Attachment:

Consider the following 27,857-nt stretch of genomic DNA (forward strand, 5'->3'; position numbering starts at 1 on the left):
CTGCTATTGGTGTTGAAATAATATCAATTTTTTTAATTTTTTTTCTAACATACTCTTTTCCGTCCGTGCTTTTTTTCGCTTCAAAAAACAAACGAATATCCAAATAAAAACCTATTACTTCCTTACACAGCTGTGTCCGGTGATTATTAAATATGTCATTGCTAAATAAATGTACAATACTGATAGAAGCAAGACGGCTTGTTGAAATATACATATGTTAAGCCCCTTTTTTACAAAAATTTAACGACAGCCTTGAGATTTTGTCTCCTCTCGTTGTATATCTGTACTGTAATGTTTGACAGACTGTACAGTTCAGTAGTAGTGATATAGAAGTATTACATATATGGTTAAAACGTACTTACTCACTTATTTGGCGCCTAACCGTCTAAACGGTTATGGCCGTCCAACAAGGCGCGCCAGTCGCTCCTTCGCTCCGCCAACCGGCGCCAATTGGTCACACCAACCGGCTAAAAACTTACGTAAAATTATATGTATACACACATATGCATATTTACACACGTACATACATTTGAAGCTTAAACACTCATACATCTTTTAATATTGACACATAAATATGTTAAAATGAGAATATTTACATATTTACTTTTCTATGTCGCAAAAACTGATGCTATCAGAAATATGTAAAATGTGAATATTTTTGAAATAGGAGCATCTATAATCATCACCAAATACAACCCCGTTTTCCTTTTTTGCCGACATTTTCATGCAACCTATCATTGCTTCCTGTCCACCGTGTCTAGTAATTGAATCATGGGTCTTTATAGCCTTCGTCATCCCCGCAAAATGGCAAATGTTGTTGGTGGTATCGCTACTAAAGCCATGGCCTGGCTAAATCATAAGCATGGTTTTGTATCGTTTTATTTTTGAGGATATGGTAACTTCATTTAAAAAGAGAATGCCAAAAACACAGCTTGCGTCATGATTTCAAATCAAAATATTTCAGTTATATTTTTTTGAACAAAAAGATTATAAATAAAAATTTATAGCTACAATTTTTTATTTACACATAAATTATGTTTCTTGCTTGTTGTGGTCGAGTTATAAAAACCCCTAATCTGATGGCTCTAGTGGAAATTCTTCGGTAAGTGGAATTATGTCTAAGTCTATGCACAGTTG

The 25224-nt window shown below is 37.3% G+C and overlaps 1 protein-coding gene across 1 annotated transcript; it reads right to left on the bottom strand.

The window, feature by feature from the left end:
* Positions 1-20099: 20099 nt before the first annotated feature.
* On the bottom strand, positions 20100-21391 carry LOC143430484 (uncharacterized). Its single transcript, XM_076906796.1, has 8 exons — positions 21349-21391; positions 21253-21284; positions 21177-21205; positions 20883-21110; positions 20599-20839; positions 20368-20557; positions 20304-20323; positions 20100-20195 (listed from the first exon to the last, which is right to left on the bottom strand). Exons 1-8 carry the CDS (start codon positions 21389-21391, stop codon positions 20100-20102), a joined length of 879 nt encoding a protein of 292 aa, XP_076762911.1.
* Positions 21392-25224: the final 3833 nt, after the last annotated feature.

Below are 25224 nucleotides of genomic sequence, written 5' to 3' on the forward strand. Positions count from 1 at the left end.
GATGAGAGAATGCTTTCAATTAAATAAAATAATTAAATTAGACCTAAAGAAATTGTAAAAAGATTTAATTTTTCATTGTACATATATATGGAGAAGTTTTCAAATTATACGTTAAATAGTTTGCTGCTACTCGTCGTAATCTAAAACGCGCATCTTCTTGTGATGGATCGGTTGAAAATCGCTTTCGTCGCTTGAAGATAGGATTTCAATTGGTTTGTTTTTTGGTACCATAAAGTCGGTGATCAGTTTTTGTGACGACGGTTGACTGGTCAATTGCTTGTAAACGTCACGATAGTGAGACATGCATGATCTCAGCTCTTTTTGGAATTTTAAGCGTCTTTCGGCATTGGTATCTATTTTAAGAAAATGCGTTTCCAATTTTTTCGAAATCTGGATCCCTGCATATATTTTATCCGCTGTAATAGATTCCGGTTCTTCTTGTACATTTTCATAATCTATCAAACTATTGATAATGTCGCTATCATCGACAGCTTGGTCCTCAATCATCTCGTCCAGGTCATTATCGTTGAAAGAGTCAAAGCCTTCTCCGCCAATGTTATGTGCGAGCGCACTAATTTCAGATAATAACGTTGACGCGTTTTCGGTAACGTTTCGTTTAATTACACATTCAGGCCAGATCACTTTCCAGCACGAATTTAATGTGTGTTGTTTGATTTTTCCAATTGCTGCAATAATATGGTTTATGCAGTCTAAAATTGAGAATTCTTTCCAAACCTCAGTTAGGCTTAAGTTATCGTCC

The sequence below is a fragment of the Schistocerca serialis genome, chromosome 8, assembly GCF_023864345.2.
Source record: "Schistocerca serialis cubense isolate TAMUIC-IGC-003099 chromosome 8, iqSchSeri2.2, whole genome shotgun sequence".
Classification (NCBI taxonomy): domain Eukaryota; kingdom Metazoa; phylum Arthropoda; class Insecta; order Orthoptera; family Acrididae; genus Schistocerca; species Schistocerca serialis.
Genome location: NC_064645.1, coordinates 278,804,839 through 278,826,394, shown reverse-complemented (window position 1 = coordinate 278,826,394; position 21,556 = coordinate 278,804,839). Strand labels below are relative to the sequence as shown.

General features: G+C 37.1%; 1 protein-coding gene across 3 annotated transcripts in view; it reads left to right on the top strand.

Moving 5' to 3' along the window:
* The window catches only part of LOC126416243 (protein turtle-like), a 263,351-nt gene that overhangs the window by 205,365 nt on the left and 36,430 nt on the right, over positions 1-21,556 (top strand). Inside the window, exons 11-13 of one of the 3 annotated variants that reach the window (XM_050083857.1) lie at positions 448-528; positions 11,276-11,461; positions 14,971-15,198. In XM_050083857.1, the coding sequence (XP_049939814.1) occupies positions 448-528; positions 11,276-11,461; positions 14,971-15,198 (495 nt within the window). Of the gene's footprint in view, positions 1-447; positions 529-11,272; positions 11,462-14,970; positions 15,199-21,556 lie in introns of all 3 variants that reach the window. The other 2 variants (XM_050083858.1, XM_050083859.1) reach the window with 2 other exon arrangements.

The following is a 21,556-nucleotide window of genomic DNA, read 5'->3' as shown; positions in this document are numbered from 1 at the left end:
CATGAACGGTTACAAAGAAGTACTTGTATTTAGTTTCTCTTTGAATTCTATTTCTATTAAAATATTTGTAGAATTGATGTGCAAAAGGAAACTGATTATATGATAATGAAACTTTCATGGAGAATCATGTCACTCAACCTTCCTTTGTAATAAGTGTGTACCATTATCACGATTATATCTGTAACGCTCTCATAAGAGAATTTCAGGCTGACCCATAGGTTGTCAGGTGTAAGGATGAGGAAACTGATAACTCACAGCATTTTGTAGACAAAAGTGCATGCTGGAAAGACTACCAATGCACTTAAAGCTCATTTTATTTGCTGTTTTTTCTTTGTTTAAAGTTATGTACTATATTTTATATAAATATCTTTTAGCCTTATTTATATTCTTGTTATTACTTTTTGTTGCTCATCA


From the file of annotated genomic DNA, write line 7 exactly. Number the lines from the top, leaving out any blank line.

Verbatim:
* Positions 21392-25224: the final 3833 nt, after the last annotated feature.